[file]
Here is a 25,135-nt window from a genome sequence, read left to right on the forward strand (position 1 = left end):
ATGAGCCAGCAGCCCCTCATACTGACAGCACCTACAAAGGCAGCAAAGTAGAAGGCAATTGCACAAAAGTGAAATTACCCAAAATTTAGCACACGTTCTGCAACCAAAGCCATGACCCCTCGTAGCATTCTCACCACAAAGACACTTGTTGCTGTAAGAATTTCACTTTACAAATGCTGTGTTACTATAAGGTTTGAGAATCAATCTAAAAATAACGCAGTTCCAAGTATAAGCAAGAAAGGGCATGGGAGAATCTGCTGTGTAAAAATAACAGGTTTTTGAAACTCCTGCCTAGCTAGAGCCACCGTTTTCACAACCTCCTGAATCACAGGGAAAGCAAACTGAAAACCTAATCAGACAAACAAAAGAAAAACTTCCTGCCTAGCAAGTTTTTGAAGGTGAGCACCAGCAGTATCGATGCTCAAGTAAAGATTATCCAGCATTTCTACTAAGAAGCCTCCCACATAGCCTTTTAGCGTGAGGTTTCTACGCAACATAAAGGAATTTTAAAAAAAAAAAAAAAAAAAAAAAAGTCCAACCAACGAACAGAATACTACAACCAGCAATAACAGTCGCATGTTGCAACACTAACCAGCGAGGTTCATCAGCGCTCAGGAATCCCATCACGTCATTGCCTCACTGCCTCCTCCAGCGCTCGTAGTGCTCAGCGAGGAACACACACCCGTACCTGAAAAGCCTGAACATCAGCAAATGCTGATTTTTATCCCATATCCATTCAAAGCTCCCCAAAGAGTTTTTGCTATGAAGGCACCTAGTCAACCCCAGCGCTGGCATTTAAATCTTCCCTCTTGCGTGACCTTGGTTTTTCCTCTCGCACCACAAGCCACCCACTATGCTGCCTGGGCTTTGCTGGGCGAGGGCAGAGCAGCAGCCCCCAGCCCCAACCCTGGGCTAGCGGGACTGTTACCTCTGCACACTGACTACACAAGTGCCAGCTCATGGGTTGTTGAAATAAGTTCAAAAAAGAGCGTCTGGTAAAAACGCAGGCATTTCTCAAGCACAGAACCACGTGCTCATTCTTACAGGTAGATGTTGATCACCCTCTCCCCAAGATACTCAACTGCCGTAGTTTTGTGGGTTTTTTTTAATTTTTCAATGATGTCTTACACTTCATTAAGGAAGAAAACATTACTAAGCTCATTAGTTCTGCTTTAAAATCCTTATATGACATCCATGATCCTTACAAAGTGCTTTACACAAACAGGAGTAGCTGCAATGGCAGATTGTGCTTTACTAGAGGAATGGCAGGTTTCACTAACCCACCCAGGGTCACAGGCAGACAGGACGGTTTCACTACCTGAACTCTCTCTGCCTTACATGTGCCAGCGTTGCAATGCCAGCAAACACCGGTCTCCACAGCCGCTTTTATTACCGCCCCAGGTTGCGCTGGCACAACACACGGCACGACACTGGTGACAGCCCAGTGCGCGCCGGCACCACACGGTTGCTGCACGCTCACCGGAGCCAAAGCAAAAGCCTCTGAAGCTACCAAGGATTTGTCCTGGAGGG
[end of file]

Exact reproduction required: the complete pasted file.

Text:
Here is a 25,135-nt window from a genome sequence, read left to right on the forward strand (position 1 = left end):
ATGAGCCAGCAGCCCCTCATACTGACAGCACCTACAAAGGCAGCAAAGTAGAAGGCAATTGCACAAAAGTGAAATTACCCAAAATTTAGCACACGTTCTGCAACCAAAGCCATGACCCCTCGTAGCATTCTCACCACAAAGACACTTGTTGCTGTAAGAATTTCACTTTACAAATGCTGTGTTACTATAAGGTTTGAGAATCAATCTAAAAATAACGCAGTTCCAAGTATAAGCAAGAAAGGGCATGGGAGAATCTGCTGTGTAAAAATAACAGGTTTTTGAAACTCCTGCCTAGCTAGAGCCACCGTTTTCACAACCTCCTGAATCACAGGGAAAGCAAACTGAAAACCTAATCAGACAAACAAAAGAAAAACTTCCTGCCTAGCAAGTTTTTGAAGGTGAGCACCAGCAGTATCGATGCTCAAGTAAAGATTATCCAGCATTTCTACTAAGAAGCCTCCCACATAGCCTTTTAGCGTGAGGTTTCTACGCAACATAAAGGAATTTTAAAAAAAAAAAAAAAAAAAAAAAAGTCCAACCAACGAACAGAATACTACAACCAGCAATAACAGTCGCATGTTGCAACACTAACCAGCGAGGTTCATCAGCGCTCAGGAATCCCATCACGTCATTGCCTCACTGCCTCCTCCAGCGCTCGTAGTGCTCAGCGAGGAACACACACCCGTACCTGAAAAGCCTGAACATCAGCAAATGCTGATTTTTATCCCATATCCATTCAAAGCTCCCCAAAGAGTTTTTGCTATGAAGGCACCTAGTCAACCCCAGCGCTGGCATTTAAATCTTCCCTCTTGCGTGACCTTGGTTTTTCCTCTCGCACCACAAGCCACCCACTATGCTGCCTGGGCTTTGCTGGGCGAGGGCAGAGCAGCAGCCCCCAGCCCCAACCCTGGGCTAGCGGGACTGTTACCTCTGCACACTGACTACACAAGTGCCAGCTCATGGGTTGTTGAAATAAGTTCAAAAAAGAGCGTCTGGTAAAAACGCAGGCATTTCTCAAGCACAGAACCACGTGCTCATTCTTACAGGTAGATGTTGATCACCCTCTCCCCAAGATACTCAACTGCCGTAGTTTTGTGGGTTTTTTTTAATTTTTCAATGATGTCTTACACTTCATTAAGGAAGAAAACATTACTAAGCTCATTAGTTCTGCTTTAAAATCCTTATATGACATCCATGATCCTTACAAAGTGCTTTACACAAACAGGAGTAGCTGCAATGGCAGATTGTGCTTTACTAGAGGAATGGCAGGTTTCACTAACCCACCCAGGGTCACAGGCAGACAGGACGGTTTCACTACCTGAACTCTCTCTGCCTTACATGTGCCAGCGTTGCAATGCCAGCAAACACCGGTCTCCACAGCCGCTTTTATTACCGCCCCAGGTTGCGCTGGCACAACACACGGCACGACACTGGTGACAGCCCAGTGCGCGCCGGCACCACACGGTTGCTGCACGCTCACCGGAGCCAAAGCAAAAGCCTCTGAAGCTACCAAGGATTTGTCCTGGAGGG